- ID laws disproportionately hurt people of color. A 2016 study showed “Latinos are 10 percent less likely to turnout in states with strict ID laws” than in those states without. (Source: The Journal of Politics)
- After the Supreme Court gutted the Voting Rights Act, states across the country closed polling locations. In 2016, there were 868 fewer polling places in states like Arizona, Texas, and North Carolina compared to previous elections, which likely impacted hundreds of thousands of voters. (Source: The Leadership Conference)
- In 2016 approximately 2.5 percent of the voting-age population could not vote because of a felony conviction, including those who had already served their time. Florida has one of the strictest felon disenfranchisement laws, one that prevents over 1.6 million people from voting—that’s three thousand times the vote margin that decided the 2000 election in the state. (Source: The Sentencing Project)
Theme 7: Because of gerrymandering, a party could get a minority share of popular vote, yet win a majority of seats.
- In 2012, Democrats won only 5 of the 18 congressional seats in Pennsylvania even though they received over 50 percent of the votes, or over eighty three thousand more votes than their Republican opponents. (Source: U.S. House of Representatives)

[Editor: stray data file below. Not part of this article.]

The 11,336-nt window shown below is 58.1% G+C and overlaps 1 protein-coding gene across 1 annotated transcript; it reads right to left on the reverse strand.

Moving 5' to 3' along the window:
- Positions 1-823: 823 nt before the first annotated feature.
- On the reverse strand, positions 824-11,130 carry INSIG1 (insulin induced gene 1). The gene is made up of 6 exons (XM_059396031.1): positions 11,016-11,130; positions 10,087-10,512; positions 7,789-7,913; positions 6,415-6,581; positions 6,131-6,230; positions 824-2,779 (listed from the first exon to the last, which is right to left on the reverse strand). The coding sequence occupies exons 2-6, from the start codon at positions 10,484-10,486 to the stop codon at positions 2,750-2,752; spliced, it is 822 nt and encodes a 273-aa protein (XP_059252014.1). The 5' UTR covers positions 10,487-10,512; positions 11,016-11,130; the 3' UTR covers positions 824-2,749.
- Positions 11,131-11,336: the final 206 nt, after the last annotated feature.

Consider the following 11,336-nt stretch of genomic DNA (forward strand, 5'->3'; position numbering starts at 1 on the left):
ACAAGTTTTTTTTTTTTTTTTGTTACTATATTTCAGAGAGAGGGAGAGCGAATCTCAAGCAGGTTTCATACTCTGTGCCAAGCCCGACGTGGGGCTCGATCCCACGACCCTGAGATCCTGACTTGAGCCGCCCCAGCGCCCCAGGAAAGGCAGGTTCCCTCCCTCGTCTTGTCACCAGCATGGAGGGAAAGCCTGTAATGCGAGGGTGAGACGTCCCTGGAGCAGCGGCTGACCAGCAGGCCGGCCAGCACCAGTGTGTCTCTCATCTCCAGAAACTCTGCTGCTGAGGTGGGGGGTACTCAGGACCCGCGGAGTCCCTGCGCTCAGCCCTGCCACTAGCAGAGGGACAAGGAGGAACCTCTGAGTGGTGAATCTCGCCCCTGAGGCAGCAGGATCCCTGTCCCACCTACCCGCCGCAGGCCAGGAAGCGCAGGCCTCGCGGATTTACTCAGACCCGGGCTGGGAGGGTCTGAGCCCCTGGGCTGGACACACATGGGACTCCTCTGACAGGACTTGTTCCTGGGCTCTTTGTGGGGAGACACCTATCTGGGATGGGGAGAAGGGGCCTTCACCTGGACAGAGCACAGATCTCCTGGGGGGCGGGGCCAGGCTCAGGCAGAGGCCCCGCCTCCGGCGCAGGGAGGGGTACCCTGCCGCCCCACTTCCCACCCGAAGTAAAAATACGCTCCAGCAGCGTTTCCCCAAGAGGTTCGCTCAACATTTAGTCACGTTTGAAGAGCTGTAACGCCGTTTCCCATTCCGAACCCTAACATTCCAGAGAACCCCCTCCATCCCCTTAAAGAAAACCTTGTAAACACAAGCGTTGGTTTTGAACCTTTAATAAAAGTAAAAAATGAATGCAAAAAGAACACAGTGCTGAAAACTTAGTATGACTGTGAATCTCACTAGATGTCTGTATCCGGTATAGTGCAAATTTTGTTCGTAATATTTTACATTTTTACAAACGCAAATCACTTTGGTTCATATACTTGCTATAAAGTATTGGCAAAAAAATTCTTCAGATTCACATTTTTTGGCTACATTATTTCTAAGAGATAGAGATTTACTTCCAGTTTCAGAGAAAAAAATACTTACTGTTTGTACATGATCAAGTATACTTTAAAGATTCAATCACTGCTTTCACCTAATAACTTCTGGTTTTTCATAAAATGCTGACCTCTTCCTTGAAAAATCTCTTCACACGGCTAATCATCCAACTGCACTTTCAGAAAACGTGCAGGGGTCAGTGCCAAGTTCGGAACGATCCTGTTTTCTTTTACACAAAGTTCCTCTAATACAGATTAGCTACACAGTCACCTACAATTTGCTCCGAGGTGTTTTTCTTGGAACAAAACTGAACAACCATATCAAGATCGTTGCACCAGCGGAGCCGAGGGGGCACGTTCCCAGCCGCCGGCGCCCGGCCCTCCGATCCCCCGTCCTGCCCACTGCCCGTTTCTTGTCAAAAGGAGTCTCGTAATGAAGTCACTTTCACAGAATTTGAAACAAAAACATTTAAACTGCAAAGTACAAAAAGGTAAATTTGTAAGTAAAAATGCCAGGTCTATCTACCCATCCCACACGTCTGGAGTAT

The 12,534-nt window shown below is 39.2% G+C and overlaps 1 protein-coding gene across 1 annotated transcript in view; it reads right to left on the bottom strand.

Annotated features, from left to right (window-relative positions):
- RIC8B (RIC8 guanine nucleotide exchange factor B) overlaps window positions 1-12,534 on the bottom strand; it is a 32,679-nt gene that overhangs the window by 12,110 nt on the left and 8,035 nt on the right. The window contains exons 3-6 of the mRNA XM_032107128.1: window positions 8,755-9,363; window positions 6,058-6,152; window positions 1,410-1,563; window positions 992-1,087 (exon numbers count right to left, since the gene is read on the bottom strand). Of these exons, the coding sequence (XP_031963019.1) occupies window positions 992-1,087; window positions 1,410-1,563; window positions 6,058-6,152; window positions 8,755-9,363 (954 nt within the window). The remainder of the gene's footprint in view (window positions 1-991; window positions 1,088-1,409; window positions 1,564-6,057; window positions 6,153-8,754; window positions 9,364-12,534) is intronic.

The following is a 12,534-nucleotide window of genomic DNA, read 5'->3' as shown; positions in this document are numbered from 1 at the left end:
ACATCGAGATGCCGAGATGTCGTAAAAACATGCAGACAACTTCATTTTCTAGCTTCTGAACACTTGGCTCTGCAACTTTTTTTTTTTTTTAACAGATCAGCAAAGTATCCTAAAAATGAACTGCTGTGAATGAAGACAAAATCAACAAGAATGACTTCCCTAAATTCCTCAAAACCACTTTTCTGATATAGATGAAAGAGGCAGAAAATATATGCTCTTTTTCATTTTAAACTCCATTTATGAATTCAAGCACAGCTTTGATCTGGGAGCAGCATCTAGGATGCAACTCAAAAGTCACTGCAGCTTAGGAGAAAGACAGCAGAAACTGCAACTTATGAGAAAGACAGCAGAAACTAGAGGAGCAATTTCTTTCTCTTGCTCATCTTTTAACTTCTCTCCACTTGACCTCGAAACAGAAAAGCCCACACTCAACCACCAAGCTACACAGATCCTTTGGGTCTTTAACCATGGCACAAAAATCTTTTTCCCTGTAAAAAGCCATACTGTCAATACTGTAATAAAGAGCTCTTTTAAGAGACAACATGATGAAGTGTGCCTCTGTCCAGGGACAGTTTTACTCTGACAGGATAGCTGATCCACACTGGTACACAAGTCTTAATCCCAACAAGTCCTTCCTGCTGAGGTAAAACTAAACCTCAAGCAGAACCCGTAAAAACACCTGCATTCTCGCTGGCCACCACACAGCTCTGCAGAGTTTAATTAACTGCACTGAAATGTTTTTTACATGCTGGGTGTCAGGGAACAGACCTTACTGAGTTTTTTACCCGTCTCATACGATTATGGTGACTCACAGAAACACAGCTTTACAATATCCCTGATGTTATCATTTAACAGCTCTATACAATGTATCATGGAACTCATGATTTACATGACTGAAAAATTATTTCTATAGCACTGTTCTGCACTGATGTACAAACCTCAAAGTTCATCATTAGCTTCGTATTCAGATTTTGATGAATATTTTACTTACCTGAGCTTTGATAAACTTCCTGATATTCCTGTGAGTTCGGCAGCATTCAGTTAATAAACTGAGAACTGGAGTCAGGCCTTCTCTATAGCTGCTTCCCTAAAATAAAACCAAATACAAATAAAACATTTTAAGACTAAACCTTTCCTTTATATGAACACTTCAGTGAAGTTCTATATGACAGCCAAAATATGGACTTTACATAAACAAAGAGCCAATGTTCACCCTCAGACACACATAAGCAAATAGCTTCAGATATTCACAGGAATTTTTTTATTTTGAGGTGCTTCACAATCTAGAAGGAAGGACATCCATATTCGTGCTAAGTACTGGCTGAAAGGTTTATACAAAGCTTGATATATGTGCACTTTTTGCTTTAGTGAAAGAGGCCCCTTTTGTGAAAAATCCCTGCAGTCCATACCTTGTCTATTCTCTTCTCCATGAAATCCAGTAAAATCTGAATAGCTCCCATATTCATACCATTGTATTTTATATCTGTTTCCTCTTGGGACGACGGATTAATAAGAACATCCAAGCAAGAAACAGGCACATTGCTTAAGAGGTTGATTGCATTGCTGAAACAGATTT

- In 2012, Republican won 11 of 14 contested congressional seats (or 79 percent of the seats) in Ohio even though they received only 51 percent of the votes in those races. (Source: U.S. House of Representatives)
- In 2012, Democrats won over 50 percent of votes in House races in four states—Michigan, North Carolina, Pennsylvania, and Wisconsin—but still lost the majority of seats. (Source: U.S. House of Representatives)
- In Maryland, Democrats consistently won 7 out of 8 congressional seats (or 89 percent of the seats) since 2012, even though they received only around 60 percent of the votes. (Source: U.S. House of Representatives)
- For state-level races, gerrymandering is often worse. In Ohio, more people voted for Democrats in state House races, but Republicans won sixty of ninety-nine state House seats. (Source: Ratf**cked)
- Because of gerrymandering, Democrats “would likely have to win the national popular vote by nearly 11 points” to win control of the House in 2018. (Source: Brennan Center for Justice)
Theme 8: In order to maximize their chances of winning elections, political parties choose voters they want to include in their districts and that has resulted in really weirdly shaped district maps.
AN EQUAL CITIZENS PROJECT